Yesterday, I received notification that the proposal for my book had been rejected. Nope. Not gonna happen. Not now. Not by that publisher.
I had inquired earlier in the day, dredging up my courage to ask, even if the news was not good news. The response came:
I checked with the editor and he was finishing up the process of reviewing your manuscript. I have attached the letter that he was going to mail to you today. I wish you the very best of luck in finding a publisher for your book.
While I would have done cartwheels and somersaults, had my proposal been accepted, I read this news without surprise. The actual editor’s letter shed light on other books which are similar in an over-crowded market. In other words, I was writing what had already been well-covered; they can only invest time and money in projects that bring new ideas. That makes sense. It’s what I’ve done all my writing life, though. Write what I need to write, albeit not necessarily saying something new. The editor gave me credit for presenting it in a new way. But a publisher cannot invest in old. He’s looking for new.
Pouring old wine into new wine skins, just doesn’t bode well for sales.
Still, a rejection hurts. Hurt is funny. It’s something very difficult to describe but quite easy to remember, if you’ve been hurt before. And this “no” feels very familiar. It feels like when my obstetrician said, “It’s another girl.”
I already had two daughters. I guess I must have been secretly hoping for a boy, but that would not be politically correct or something anyone should admit, so I hadn’t admitted it to myself. I smiled and nodded. And then went to the mall.
I’m not much of a shopper really, but I walked and walked. Thought about my mother who done this right, a boy and a girl. Salt and pepper shakers, a complete set. I was surprised at the loss I felt. Of the son I would never have. This, you see, would be our last child. It was time. My husband and I had decided this. Would I always feel incomplete?
No one could know (though now, you reading this do know) that I had hoped for a boy. In fact, I didn’t even know it, until it wasn’t, and then I did. And as I walked, an amazing thing happened. I healed. really, in the scheme of the universe this was an exceedingly quick turn around! I said goodbye to what wouldn’t be and welcomed in the little girl who would be.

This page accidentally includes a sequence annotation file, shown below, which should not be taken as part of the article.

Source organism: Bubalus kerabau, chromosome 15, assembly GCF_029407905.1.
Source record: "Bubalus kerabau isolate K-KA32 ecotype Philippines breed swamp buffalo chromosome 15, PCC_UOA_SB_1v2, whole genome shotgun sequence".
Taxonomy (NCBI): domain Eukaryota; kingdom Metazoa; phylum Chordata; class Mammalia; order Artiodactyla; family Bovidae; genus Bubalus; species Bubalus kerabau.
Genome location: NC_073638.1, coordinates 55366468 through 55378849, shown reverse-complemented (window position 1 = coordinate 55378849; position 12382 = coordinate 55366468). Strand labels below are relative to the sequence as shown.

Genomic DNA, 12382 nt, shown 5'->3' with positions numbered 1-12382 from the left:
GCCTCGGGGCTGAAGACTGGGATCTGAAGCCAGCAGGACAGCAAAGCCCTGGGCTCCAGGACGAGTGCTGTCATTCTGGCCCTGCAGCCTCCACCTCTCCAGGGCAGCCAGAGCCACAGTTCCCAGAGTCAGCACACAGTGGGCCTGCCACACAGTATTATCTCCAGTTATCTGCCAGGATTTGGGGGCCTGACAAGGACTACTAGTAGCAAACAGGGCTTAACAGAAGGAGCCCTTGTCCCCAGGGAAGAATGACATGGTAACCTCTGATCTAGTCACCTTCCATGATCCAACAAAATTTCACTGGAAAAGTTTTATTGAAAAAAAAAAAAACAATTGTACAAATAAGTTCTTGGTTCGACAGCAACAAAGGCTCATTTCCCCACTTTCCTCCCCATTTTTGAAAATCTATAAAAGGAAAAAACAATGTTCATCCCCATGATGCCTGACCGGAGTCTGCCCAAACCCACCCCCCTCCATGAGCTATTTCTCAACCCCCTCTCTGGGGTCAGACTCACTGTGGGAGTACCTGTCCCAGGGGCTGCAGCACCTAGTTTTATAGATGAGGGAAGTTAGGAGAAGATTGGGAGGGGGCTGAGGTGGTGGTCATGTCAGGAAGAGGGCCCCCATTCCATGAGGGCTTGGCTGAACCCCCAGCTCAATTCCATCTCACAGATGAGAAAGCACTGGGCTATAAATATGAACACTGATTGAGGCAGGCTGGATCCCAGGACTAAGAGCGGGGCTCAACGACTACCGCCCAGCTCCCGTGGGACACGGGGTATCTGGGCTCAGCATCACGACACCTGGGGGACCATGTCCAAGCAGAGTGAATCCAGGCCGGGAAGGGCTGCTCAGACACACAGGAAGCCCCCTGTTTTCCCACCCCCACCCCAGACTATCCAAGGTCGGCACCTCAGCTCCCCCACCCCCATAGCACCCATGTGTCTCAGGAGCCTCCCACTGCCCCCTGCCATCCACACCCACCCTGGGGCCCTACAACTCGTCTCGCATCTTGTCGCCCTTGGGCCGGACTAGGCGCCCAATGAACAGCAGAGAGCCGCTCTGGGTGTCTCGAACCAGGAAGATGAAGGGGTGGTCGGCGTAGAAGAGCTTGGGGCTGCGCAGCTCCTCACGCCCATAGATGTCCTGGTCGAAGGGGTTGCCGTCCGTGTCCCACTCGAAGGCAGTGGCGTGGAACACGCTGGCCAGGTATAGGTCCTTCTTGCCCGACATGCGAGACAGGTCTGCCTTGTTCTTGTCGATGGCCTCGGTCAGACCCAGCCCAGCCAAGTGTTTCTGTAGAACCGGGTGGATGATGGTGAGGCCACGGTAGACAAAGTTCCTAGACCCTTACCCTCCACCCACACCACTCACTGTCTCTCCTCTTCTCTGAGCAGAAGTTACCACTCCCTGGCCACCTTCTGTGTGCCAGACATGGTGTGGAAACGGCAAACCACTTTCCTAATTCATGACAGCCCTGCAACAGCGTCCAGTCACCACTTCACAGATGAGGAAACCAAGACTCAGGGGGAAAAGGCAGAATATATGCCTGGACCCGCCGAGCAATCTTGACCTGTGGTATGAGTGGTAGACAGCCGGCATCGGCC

And, in December of the coming year, I got to meet her. She was gorgeous and precious and blond and beautiful.
I never thought again of the little boy who wasn’t. Until yesterday. When I was rejected. Until I accepted the news that what I had hoped for would not come to pass. But look, God seemed to say, we are doing something new!
Isn’t it amazing that God can prepare us for “bad news” so far in advance. Even allowing us to recall the moment and the hurt, how it felt and how we dealt with it. And then, let it founder all these years (16 to be exact) in order to resurface at the opportune time.
I know this feeling. It is not death. It is life. Life within me, meant to live and breathe and find its way in the world. As this book will. In its own time. In its own way.
God is so very, very gracious.
He even included His signature. The editor’s letter was penned for the very day I inquired. What are the chances? Then the man who really did write the book on this accepted my linked in inquiry immediately. Then, this morning a dear friend of many, many years ago tapped me to connect with him on linked in. His last name: Christ.
How obvious can God be? He has promised:
“For I know the plans I have for you,” declares the Lord, “plans to prosper you and not to harm you, plans to give you hope and a future. ~ Jeremiah 29:11
A future we can’t write but we can count on to be better than we ever imagined. Prosperous doesn’t mean we get what we want every time. That’s greedy. Prospering us just means that we come out of each hardship better equipped for the work that lay ahead.
Thank you, Lord, for your providence. I feel very, very blessed today. I have never felt quite so successful. In loss there is, indeed, great gain. In death, there is life. That’s really hard to believe, but today I understand it as completely as I ever have. Your grace is surely sufficient.